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The Cuban model

What Fidel Castro — and everyone else — knows is broken.

Another widely recognized failure of the Cuban model — and a potential source of new jobs — is the island’s woeful agricultural sector. Cuba imports roughly 70 percent of its food, creating a huge financial burden for the government, which guarantees a basic ration with about two weeks’ worth of food for every man, woman and child on the island, regardless of income.

To boost local production, Raul Castro began giving out idle state-owned land two years ago to enterprising Cubans willing to try their hand at farming. Since then, the government has approved the applications of more than 100,000 “usufructarios” who receive free, 10-year leases on the land. After selling a portion of their harvest to the government at state-set prices, the farmers can sell the rest of their produce at a profit.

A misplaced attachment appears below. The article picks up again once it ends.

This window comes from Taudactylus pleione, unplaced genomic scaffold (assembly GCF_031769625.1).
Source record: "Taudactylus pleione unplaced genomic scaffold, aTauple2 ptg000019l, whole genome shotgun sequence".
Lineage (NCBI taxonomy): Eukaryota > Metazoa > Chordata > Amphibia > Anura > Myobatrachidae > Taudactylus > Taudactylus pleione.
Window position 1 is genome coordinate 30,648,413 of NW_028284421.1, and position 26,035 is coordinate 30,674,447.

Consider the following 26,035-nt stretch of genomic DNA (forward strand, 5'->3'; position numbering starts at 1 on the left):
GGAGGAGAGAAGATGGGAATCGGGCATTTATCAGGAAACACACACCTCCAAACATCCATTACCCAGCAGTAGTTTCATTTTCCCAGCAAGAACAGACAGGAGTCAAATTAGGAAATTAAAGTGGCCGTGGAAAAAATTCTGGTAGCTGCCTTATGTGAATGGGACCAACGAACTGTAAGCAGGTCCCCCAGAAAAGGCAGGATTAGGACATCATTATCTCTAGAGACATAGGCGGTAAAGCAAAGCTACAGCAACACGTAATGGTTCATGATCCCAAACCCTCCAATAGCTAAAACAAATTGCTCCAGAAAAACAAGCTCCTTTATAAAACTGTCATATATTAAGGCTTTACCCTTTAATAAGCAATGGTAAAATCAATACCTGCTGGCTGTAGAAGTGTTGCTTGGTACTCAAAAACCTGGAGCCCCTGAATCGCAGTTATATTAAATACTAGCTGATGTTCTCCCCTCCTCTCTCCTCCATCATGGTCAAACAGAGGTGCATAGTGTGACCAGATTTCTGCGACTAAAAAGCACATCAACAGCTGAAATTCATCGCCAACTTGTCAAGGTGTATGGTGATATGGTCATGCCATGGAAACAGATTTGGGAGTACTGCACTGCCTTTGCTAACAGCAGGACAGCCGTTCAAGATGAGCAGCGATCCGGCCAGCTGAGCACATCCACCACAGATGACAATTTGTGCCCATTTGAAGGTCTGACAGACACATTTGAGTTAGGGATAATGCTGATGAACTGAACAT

The program has yet to deliver the production growth that the Castro government has hoped for, and farmers say there are still too many restrictions on where they can sell and to whom. Tractors, fertilizer and farming implements remain scarce, and the government needs to make those basic tools more available, critics say.

But throughout the Cuban countryside, there are also encouraging signs of change.

On the outskirts of the town of Bejucal, 20 miles south of Havana, 47-year-old Lorenzo Ramos received a five-acre plot last year and went to work as a farmer. His land was strewn with trash, having been used for years as an informal dump, and it was choked with the ubiquitous African weed known as marabu.

Ramos went to work with an ax, a machete and an old Soviet-era tractor, and today his plot is lined with fruit tree saplings, sweet potatoes and other crops. A bulldozer crew provided by the government is helping Ramos dig out a fish pond where he plans to raise tilapia.

New reforms announced last month will allow Ramos and others like him to set up fruit-and-vegetable stands where they can sell their wares directly to consumers.

“If you don’t have money, you can’t live,” said Ramos, standing in his fields on a recent afternoon.

The logic echoed his president’s words, but the sentiment was nonetheless new to Cuban socialism. “Someone has to produce things here,” he said. “We have to save this country.”